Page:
Feeding 3-week LO (at 3% level) resulted in greater plasma amounts of alpha linolenic acid (C18:3n-3), stearidonic acid (C18:4n-3), arachidic acid (C20:0), eicosenic acid (C20:1cis), eicosapentaenoic acid (C20:5n-3), docosapentaenoic acid (C22:5n-3) compared to SFA and control fed diet groups (Table 7; p < 0.05). Moreover, continuation of feeding with LO (at 6 % level) for 21-d after insemination, increased C18:3n-3, C18:4n-3, C20:0, C20:1cis, arachidonic acid (C20:4n-6), C20:5n-3, erucic acid (C22:1cis), C22:5n-3, docosahexaenoic acid (C22:6n-3) levels in the plasma samples compared to SFA or control-treated groups (Table 7; p < 0.05). Ewes fed with SFA displayed higher amounts of stearic acid in plasma samples before and after insemination than control or LO-treated ewes (Table 7; p < 0.05). On the other hand, control ewes (barely-adjusted isocaleric fed diet) showed greater amounts of oleic and linoleic acids in their plasma during the experiment compared to LO and SFA treated ewes (Table 7; p < 0.05).

Table 7. Fatty acid content (g/100 g total fatty acid) present in the plasma of ewes fed 3% and 6% saturated fatty acid (SFA) or linseed oil (LO; n-3 enriched source) 3-week before and 21-d after laparoscopic insemination (Day 0 of experiment), respectively
g/100 g total FA Experimental groups, before L.IU.I. Experimental groups, after L.IU.I.
Control LO SFA SEM Control LO SFA SEM
C 12:0 0.54 0.53 0.49 0.015 0.48 0.40 0.47 0.024
C 14:0 0.31 0.30 0.25 0.034 0.27 0.23 0.24 0.040
C 15:0 0.45 0.54 0.32 0.088 0.40 0.41 0.31 0.069
C 16:0 15.35 16.42 17.15 1.394 17.18ab 15.98b 18.67a 0.860
C 16:1 cis-9 0.67 0.79 0.86 0.163 0.87 0.91 0.73 0.132
C 16:2 0.14b 0.29a 0.23a 0.024 0.12 0.22 0.22 0.046
C 16:4 n3 0.18b 0.46a 0.29ab 0.084 0.16 0.35 0.28 0.092
C 17:0 0.40 0.50 0.34 0.054 0.35 0.38 0.33 0.024
C 18:0 17.15b 19.19b 24.18a 1.121 15.47b 18.19b 27.18a 0.890
C18:1 cis-9 13.68a 11.59b 10.84b 0.284 14.72a 10.73b 9.45c 0.187
C18:1 trans 1.76 1.52 1.69 0.151 1.56 1.92 1.62 0.159
C18:2 n4 0.33 0.38 0.32 0.035 0.29 0.29 0.31 0.026
C18:2 n6 41.14a 37.19b 36.50b 1.232 40.14a 36.69b 34.50b 1.412
C18:3n-3 3.24b 4.12a 2.95b 0.207 2.77b 6.62a 2.22b 0.272
C18:4n-3 0.87b 1.05a 0.48b 0.124 0.77b 0.89a 0.42a 0.143
C20:00 0.14b 0.31a 0.13b 0.047 0.17 0.22 0.14 0.031
C20:1cis 0.27b 0.45a 0.14b 0.048 0.24b 0.34a 0.11b 0.057
C20:4n-3 0.14 0.18 0.13 0.051 0.12 0.12 0.22 0.041
C20:4n-6 0.20 0.79 0.37 0.151 0.16c 0.86a 0.41b 0.088
C20:5n-3 0.33b 0.83a 0.29b 0.167 0.27b 0.87a 0.23b 0.204
C22:1 cis 0.08 0.11 0.09 0.013 0.05b 0.13a 0.07b 0.011
C22:5n-3 0.48b 0.74a 0.35b 0.067 0.44b 0.66a 0.27b 0.077
C22:6n-3 0.57ab 0.71a 0.48b 0.081 0.49b 0.73a 0.18b 0.159
Others 1.58 1.01 1.13 0.184 2.51 1.86 1.42 0.157

Samples were collected at 0 and +21 days relative to the experimental design.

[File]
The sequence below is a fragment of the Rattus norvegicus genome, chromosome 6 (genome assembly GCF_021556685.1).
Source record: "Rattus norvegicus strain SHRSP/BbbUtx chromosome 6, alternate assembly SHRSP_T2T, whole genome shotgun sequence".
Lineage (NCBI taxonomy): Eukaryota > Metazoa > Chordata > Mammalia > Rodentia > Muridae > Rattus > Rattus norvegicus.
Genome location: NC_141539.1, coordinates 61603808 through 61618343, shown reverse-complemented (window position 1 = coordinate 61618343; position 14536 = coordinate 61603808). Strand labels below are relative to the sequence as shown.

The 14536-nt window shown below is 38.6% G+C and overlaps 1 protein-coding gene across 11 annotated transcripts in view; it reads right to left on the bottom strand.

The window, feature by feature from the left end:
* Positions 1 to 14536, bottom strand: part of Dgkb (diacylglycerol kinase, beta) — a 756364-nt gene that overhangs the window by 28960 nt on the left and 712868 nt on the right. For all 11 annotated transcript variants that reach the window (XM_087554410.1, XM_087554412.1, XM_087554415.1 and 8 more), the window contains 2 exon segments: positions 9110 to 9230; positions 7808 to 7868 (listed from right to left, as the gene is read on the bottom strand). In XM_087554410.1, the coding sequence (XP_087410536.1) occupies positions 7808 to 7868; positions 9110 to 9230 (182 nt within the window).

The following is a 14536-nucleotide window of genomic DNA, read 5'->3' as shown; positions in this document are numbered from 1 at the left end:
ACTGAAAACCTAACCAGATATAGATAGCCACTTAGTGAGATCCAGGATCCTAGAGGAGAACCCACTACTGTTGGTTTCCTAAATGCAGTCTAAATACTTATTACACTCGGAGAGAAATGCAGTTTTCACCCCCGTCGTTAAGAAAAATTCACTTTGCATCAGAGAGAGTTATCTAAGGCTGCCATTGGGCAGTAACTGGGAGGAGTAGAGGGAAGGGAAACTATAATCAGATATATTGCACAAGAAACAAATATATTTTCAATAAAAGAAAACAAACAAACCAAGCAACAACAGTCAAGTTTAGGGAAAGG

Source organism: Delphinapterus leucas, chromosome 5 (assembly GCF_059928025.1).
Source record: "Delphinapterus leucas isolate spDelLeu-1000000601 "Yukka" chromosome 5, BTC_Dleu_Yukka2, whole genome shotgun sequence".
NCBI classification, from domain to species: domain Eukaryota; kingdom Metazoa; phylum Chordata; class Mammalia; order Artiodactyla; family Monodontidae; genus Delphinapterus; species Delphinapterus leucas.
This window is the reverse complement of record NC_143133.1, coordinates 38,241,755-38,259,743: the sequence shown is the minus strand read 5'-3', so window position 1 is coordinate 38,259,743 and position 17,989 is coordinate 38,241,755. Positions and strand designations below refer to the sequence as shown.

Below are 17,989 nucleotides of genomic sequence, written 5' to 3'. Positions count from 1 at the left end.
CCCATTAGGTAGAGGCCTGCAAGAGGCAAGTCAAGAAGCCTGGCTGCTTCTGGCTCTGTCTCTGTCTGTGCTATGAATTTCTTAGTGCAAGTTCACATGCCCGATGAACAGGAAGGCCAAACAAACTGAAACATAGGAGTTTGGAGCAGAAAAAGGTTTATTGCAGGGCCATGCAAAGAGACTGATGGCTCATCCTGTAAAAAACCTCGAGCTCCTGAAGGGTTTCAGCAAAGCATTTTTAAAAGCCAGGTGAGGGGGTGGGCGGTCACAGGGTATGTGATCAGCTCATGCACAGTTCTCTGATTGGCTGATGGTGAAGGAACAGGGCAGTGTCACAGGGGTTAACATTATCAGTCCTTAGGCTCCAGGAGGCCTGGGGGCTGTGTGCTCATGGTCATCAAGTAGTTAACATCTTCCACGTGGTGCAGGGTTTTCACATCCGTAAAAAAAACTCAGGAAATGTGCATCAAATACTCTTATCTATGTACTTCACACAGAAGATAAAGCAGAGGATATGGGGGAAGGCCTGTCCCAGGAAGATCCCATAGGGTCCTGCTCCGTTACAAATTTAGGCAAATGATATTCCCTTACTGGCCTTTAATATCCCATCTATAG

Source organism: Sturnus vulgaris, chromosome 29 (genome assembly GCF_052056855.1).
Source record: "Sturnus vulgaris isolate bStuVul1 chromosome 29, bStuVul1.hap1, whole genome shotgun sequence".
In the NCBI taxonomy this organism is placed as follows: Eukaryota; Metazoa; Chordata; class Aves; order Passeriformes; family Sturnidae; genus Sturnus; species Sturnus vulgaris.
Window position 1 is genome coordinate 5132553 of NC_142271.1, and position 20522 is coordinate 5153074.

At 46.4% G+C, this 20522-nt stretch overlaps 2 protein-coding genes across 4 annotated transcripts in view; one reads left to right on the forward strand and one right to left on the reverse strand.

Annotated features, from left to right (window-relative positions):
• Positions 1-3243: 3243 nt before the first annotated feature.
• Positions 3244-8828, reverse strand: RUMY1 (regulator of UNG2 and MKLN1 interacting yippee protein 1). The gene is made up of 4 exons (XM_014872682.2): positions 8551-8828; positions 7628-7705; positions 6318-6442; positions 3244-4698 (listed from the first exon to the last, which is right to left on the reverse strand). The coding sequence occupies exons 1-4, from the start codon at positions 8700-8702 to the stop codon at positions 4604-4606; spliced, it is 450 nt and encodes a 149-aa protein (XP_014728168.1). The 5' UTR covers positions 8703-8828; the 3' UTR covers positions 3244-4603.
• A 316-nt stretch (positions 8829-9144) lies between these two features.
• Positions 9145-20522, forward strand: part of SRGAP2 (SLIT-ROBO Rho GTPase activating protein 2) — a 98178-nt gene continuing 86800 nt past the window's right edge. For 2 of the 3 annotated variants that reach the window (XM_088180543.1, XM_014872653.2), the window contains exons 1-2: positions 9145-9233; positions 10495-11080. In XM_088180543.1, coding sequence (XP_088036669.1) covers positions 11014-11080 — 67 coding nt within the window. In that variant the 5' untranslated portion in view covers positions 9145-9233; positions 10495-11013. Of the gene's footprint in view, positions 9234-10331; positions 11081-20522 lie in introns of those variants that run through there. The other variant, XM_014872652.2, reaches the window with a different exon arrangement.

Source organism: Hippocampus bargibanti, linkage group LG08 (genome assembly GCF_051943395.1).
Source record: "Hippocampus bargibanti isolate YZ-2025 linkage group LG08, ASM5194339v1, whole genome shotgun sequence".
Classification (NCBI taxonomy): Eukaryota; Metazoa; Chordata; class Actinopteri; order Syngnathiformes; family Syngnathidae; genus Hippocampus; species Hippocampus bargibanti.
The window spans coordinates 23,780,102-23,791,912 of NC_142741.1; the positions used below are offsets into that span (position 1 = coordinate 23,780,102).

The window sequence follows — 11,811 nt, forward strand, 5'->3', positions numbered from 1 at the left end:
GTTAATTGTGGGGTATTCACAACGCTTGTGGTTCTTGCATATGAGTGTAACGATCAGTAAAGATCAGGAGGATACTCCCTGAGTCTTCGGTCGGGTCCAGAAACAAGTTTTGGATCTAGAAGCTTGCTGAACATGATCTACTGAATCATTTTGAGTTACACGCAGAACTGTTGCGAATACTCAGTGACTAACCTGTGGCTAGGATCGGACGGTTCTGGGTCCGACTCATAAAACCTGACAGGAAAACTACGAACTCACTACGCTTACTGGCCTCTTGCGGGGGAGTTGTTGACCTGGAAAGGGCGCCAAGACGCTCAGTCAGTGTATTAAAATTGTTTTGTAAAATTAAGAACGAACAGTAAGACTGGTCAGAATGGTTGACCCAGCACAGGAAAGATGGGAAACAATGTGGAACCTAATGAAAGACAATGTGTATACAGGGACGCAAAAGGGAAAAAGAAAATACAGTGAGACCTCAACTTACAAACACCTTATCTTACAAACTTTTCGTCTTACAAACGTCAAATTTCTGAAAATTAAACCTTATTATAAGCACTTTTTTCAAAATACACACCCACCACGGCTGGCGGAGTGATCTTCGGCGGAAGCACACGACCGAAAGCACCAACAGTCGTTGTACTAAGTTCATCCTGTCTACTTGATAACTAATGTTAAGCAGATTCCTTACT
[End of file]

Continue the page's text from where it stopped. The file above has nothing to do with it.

a–c Different superscripts in the same row indicate a significant difference.

L.IU.I, laparoscopic intra-uterine insemination.

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The current experiment was conducted to assess the different feeding regimens (isocaloric and isonitrogenous) with low and high saturated and unsaturated fat contents (according to the time of insemination, respectively) on ovarian follicles and pregnancy outcomes of progesterone-based synchronized, laparoscopic inseminated ewes out of the breeding season. Results of the present study displayed that: 1) feeding 3% SFA or LO for the three weeks did not affect the number of the ovarian follicles of treated ewes; 2) among different serum variables, TNF-α, cholesterol, and IGF-1 were affected by the inclusion of SFA in the fed diet; 3) the index of reproductive rate was reduced by LO feeding pre-insemination period compared to the barely-adjusted isocaloric control diet.

The advantage of feeding diets enriched with FA on the reproductive performance of ruminants has been reported [22,33]. However, the type of the FA influences the response of the biological systems [20,34]. It was speculated that changes in the FA composition of the uterus and ovaries would affect corpus luteum longevity and fertility [34]. Literature displayed that feeding a diet enriched with n-3 FA in small and large ruminants resulted in the downregulation of the cyclooxygenase-2, cytosolic phospholipase A2 and cytosolic phospholipase A2 transcripts, and ultimately reduced the PGF2-α production in the endometrium during critical period of early pregnancy [24,35]. Moreover, the presence and types of a lipid would be an essential factor in the elongation of conceptus after hatching [36,37]. Beneficial effects of glucogenic diets on follicular growth and development have been reported in dairy cows. However, the effects of the glucogenic diet on the oocyte’s nuclear maturation and its development were indicated [7,38]. We speculated that including n-3 enriched FA (LO) before insemination (at 3% dry matter) would improve follicle growth and ovulation rate in the current study. In the following, higher amounts of provided n-3 enriched fat (at 6% dry matter, as a lipogenic diet) after ovulation may act as a booster in the development of the conceptus, which in turn would facilitate embryo-maternal crosstalk and improve pregnancy outcomes following laparoscopic insemination during the non-breeding season. According to the results of our experiment, the number of ovulating follicles and corpora lutea did not improve by the mentioned feeding strategies of the n-3 FA enriched diet compared to the non-additional FA control diet. A recent study indicated the beneficial effect of fish oil feeding (at 3% of DM) two weeks before breeding on the number of medium and large ovarian follicles at estrus compared to SFA (3% DM) or combinations of safflower + fish oil (1.5% + 1.5%) treated Afshari ewes [27].